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Monensin-resistant LLC-PK1 cell mutants are affected in recycling of the adenylate cyclase-stimulating vasopressin V2-receptor

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Jans,  David A.
Emeritusgroup Physical Chemistry, Max Planck Institute of Biophysics, Max Planck Society;

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Jans,  Patricia
Emeritusgroup Physical Chemistry, Max Planck Institute of Biophysics, Max Planck Society;

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Luzius,  Heike
Emeritusgroup Physical Chemistry, Max Planck Institute of Biophysics, Max Planck Society;

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Fahrenholz,  Falk
Emeritusgroup Physical Chemistry, Max Planck Institute of Biophysics, Max Planck Society;

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Citation

Jans, D. A., Jans, P., Luzius, H., & Fahrenholz, F. (1990). Monensin-resistant LLC-PK1 cell mutants are affected in recycling of the adenylate cyclase-stimulating vasopressin V2-receptor. Molecular and Cellular Endocrinology, 81(1-3), 165-174. doi:10.1016/0303-7207(91)90215-e.


Cite as: http://hdl.handle.net/21.11116/0000-0007-E5E4-5
Abstract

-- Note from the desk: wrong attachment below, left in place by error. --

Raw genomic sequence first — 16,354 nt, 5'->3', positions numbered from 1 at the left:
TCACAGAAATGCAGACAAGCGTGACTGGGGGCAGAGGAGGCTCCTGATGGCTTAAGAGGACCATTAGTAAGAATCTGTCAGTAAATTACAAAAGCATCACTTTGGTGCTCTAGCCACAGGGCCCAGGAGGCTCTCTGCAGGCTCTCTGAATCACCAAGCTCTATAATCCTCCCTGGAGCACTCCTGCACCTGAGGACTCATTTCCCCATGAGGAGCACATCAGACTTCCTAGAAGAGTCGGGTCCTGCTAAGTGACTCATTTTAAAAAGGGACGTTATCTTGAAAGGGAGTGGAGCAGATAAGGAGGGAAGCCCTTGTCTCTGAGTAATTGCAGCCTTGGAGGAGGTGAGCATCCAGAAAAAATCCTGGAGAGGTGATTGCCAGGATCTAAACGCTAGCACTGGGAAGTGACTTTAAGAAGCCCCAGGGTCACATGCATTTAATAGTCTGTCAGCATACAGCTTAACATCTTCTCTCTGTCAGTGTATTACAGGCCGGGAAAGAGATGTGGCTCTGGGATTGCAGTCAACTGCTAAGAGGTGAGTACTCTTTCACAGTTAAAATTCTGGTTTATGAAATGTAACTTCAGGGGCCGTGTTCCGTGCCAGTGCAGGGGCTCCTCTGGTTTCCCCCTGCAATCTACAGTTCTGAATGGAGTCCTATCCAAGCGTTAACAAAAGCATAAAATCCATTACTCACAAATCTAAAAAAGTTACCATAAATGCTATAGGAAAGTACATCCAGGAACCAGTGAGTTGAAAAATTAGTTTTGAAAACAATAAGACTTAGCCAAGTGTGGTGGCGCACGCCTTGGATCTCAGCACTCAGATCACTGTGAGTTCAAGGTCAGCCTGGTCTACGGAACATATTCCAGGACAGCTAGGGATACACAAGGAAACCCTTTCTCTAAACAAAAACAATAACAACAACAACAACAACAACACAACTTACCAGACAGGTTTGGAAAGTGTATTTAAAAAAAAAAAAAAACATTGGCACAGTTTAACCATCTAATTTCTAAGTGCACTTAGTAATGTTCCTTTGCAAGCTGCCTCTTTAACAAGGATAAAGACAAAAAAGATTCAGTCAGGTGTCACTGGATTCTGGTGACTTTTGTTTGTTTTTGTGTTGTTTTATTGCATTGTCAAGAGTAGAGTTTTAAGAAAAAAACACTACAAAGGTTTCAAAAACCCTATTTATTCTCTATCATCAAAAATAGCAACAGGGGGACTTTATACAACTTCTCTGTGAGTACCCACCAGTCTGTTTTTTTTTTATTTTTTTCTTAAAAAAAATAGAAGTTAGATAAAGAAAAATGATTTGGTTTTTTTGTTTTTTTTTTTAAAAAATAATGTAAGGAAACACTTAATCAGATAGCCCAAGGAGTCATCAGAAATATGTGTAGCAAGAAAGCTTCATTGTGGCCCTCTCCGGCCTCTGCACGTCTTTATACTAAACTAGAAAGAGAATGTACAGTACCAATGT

The ionophore monensin was found to markedly reduce the rate of return of vasopressin V2-receptors to the membrane following down-regulation with [Arg8]vasopressin (AVP), as well as hormone dissociation (unloading) from cells following ligand binding and internalization in LLC-PK1 renal epithelial cells. Monensin-resistant LLC-PK1 mutants were isolated and characterized for V2-receptor recycling. Whilst the MN-41 mutant appeared to be impaired in [3H]AVP internalization, the MN-11 and MN-21 mutants exhibited parental V2-receptor binding and internalization, but markedly impaired receptor recycling subsequent to ligand-dependent receptor down-regulation. Unloading subsequent to ligand binding and internalization at 37 degrees C was also much slower in the mutants either at 37 degrees C or 23 degrees C. In contrast, unloading subsequent to binding at 23 degrees C, or to binding at 37 degrees C in the presence of NH4Cl, was comparable in LLC-PK1 and mutant cells implying the active nature of the recycling process impaired in the mutants. The mutations conferring resistance to monesin thus concomitantly impaired V2-receptor recycling in the mutants. Results argue for a monensin-sensitive endosomal/lysosomal pathway for the renal V2-receptor, representing the first such report for an adenylate cyclase stimulating receptor.